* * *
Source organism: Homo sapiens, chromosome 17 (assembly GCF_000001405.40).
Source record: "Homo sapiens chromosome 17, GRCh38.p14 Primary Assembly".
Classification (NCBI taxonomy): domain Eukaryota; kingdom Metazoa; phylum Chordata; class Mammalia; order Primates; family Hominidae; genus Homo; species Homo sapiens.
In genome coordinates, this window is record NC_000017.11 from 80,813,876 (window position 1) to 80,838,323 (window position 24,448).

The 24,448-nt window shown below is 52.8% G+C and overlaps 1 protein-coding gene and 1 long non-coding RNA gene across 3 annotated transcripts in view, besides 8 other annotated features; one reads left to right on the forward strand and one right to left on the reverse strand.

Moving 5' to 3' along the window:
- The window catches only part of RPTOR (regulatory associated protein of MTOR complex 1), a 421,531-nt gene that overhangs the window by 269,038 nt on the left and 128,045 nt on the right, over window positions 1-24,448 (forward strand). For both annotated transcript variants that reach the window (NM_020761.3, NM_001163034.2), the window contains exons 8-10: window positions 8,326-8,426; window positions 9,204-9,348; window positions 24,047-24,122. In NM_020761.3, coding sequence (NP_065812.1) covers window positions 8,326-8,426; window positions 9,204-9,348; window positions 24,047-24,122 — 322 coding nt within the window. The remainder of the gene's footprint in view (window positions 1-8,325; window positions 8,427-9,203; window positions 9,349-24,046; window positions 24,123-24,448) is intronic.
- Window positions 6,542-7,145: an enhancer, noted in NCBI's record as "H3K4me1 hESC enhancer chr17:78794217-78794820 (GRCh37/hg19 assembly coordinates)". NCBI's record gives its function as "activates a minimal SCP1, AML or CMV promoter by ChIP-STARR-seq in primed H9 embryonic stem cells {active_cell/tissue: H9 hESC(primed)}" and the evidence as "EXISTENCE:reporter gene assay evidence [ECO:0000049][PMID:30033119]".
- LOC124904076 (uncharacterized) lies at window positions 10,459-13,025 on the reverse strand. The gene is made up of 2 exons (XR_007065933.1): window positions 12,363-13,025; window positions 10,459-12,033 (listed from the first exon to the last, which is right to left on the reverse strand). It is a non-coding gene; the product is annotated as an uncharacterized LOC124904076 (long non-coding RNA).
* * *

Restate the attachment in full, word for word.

Source organism: Homo sapiens, chromosome 17 (assembly GCF_000001405.40).
Source record: "Homo sapiens chromosome 17, GRCh38.p14 Primary Assembly".
Classification (NCBI taxonomy): domain Eukaryota; kingdom Metazoa; phylum Chordata; class Mammalia; order Primates; family Hominidae; genus Homo; species Homo sapiens.
In genome coordinates, this window is record NC_000017.11 from 80,813,876 (window position 1) to 80,838,323 (window position 24,448).

The 24,448-nt window shown below is 52.8% G+C and overlaps 1 protein-coding gene and 1 long non-coding RNA gene across 3 annotated transcripts in view, besides 8 other annotated features; one reads left to right on the forward strand and one right to left on the reverse strand.

Moving 5' to 3' along the window:
- The window catches only part of RPTOR (regulatory associated protein of MTOR complex 1), a 421,531-nt gene that overhangs the window by 269,038 nt on the left and 128,045 nt on the right, over window positions 1-24,448 (forward strand). For both annotated transcript variants that reach the window (NM_020761.3, NM_001163034.2), the window contains exons 8-10: window positions 8,326-8,426; window positions 9,204-9,348; window positions 24,047-24,122. In NM_020761.3, coding sequence (NP_065812.1) covers window positions 8,326-8,426; window positions 9,204-9,348; window positions 24,047-24,122 — 322 coding nt within the window. The remainder of the gene's footprint in view (window positions 1-8,325; window positions 8,427-9,203; window positions 9,349-24,046; window positions 24,123-24,448) is intronic.
- Window positions 6,542-7,145: an enhancer, noted in NCBI's record as "H3K4me1 hESC enhancer chr17:78794217-78794820 (GRCh37/hg19 assembly coordinates)". NCBI's record gives its function as "activates a minimal SCP1, AML or CMV promoter by ChIP-STARR-seq in primed H9 embryonic stem cells {active_cell/tissue: H9 hESC(primed)}" and the evidence as "EXISTENCE:reporter gene assay evidence [ECO:0000049][PMID:30033119]".
- LOC124904076 (uncharacterized) lies at window positions 10,459-13,025 on the reverse strand. The gene is made up of 2 exons (XR_007065933.1): window positions 12,363-13,025; window positions 10,459-12,033 (listed from the first exon to the last, which is right to left on the reverse strand). It is a non-coding gene; the product is annotated as an uncharacterized LOC124904076 (long non-coding RNA).